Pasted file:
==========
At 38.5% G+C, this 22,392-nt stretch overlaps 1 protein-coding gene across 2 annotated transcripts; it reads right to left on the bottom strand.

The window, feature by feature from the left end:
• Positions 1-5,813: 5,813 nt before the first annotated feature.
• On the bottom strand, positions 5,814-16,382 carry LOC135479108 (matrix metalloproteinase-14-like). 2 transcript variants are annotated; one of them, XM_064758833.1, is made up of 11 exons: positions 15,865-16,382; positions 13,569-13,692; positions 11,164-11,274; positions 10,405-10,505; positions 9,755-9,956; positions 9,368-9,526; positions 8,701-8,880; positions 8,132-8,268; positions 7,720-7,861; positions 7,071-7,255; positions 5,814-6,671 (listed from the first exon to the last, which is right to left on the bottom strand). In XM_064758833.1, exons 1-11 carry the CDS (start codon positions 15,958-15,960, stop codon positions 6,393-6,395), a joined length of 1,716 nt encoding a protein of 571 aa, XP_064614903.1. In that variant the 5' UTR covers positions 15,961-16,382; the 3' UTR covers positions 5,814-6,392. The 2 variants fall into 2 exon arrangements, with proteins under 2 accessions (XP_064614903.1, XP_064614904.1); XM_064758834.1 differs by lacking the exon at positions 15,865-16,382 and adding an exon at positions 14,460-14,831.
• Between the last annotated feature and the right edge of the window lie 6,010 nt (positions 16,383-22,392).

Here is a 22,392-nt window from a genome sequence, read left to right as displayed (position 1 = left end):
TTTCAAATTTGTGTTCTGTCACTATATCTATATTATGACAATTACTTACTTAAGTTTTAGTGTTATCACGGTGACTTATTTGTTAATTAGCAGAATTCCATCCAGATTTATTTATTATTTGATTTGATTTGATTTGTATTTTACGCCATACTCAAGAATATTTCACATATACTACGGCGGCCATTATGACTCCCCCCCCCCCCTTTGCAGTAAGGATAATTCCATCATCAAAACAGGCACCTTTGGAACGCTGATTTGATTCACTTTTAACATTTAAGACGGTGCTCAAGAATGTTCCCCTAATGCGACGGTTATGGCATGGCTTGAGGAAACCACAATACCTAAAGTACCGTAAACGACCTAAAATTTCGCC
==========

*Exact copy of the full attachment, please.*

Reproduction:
At 38.5% G+C, this 22,392-nt stretch overlaps 1 protein-coding gene across 2 annotated transcripts; it reads right to left on the bottom strand.

The window, feature by feature from the left end:
• Positions 1-5,813: 5,813 nt before the first annotated feature.
• On the bottom strand, positions 5,814-16,382 carry LOC135479108 (matrix metalloproteinase-14-like). 2 transcript variants are annotated; one of them, XM_064758833.1, is made up of 11 exons: positions 15,865-16,382; positions 13,569-13,692; positions 11,164-11,274; positions 10,405-10,505; positions 9,755-9,956; positions 9,368-9,526; positions 8,701-8,880; positions 8,132-8,268; positions 7,720-7,861; positions 7,071-7,255; positions 5,814-6,671 (listed from the first exon to the last, which is right to left on the bottom strand). In XM_064758833.1, exons 1-11 carry the CDS (start codon positions 15,958-15,960, stop codon positions 6,393-6,395), a joined length of 1,716 nt encoding a protein of 571 aa, XP_064614903.1. In that variant the 5' UTR covers positions 15,961-16,382; the 3' UTR covers positions 5,814-6,392. The 2 variants fall into 2 exon arrangements, with proteins under 2 accessions (XP_064614903.1, XP_064614904.1); XM_064758834.1 differs by lacking the exon at positions 15,865-16,382 and adding an exon at positions 14,460-14,831.
• Between the last annotated feature and the right edge of the window lie 6,010 nt (positions 16,383-22,392).

Here is a 22,392-nt window from a genome sequence, read left to right as displayed (position 1 = left end):
TTTCAAATTTGTGTTCTGTCACTATATCTATATTATGACAATTACTTACTTAAGTTTTAGTGTTATCACGGTGACTTATTTGTTAATTAGCAGAATTCCATCCAGATTTATTTATTATTTGATTTGATTTGATTTGTATTTTACGCCATACTCAAGAATATTTCACATATACTACGGCGGCCATTATGACTCCCCCCCCCCCCTTTGCAGTAAGGATAATTCCATCATCAAAACAGGCACCTTTGGAACGCTGATTTGATTCACTTTTAACATTTAAGACGGTGCTCAAGAATGTTCCCCTAATGCGACGGTTATGGCATGGCTTGAGGAAACCACAATACCTAAAGTACCGTAAACGACCTAAAATTTCGCC